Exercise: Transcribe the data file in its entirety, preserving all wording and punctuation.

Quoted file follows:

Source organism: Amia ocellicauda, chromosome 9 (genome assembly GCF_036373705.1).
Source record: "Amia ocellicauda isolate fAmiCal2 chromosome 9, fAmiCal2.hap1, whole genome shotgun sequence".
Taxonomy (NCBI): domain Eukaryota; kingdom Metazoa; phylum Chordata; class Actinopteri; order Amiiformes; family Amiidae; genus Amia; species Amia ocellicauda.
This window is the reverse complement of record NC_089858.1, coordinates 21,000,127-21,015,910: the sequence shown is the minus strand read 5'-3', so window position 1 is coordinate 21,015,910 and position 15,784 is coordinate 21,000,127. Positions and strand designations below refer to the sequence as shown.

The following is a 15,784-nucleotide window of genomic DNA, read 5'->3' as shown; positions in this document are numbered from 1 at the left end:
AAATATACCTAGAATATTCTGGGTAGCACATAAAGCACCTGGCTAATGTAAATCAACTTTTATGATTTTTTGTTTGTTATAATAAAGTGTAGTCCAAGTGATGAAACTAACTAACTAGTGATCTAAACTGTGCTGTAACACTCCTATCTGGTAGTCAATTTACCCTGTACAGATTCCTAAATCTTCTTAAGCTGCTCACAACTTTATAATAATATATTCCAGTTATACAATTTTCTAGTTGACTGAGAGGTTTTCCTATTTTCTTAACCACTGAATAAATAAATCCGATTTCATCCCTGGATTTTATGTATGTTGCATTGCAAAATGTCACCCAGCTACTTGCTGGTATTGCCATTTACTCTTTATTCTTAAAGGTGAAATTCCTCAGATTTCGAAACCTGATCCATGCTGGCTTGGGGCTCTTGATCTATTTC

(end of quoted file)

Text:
Source organism: Amia ocellicauda, chromosome 9 (genome assembly GCF_036373705.1).
Source record: "Amia ocellicauda isolate fAmiCal2 chromosome 9, fAmiCal2.hap1, whole genome shotgun sequence".
Taxonomy (NCBI): domain Eukaryota; kingdom Metazoa; phylum Chordata; class Actinopteri; order Amiiformes; family Amiidae; genus Amia; species Amia ocellicauda.
This window is the reverse complement of record NC_089858.1, coordinates 21,000,127-21,015,910: the sequence shown is the minus strand read 5'-3', so window position 1 is coordinate 21,015,910 and position 15,784 is coordinate 21,000,127. Positions and strand designations below refer to the sequence as shown.

The following is a 15,784-nucleotide window of genomic DNA, read 5'->3' as shown; positions in this document are numbered from 1 at the left end:
AAATATACCTAGAATATTCTGGGTAGCACATAAAGCACCTGGCTAATGTAAATCAACTTTTATGATTTTTTGTTTGTTATAATAAAGTGTAGTCCAAGTGATGAAACTAACTAACTAGTGATCTAAACTGTGCTGTAACACTCCTATCTGGTAGTCAATTTACCCTGTACAGATTCCTAAATCTTCTTAAGCTGCTCACAACTTTATAATAATATATTCCAGTTATACAATTTTCTAGTTGACTGAGAGGTTTTCCTATTTTCTTAACCACTGAATAAATAAATCCGATTTCATCCCTGGATTTTATGTATGTTGCATTGCAAAATGTCACCCAGCTACTTGCTGGTATTGCCATTTACTCTTTATTCTTAAAGGTGAAATTCCTCAGATTTCGAAACCTGATCCATGCTGGCTTGGGGCTCTTGATCTATTTC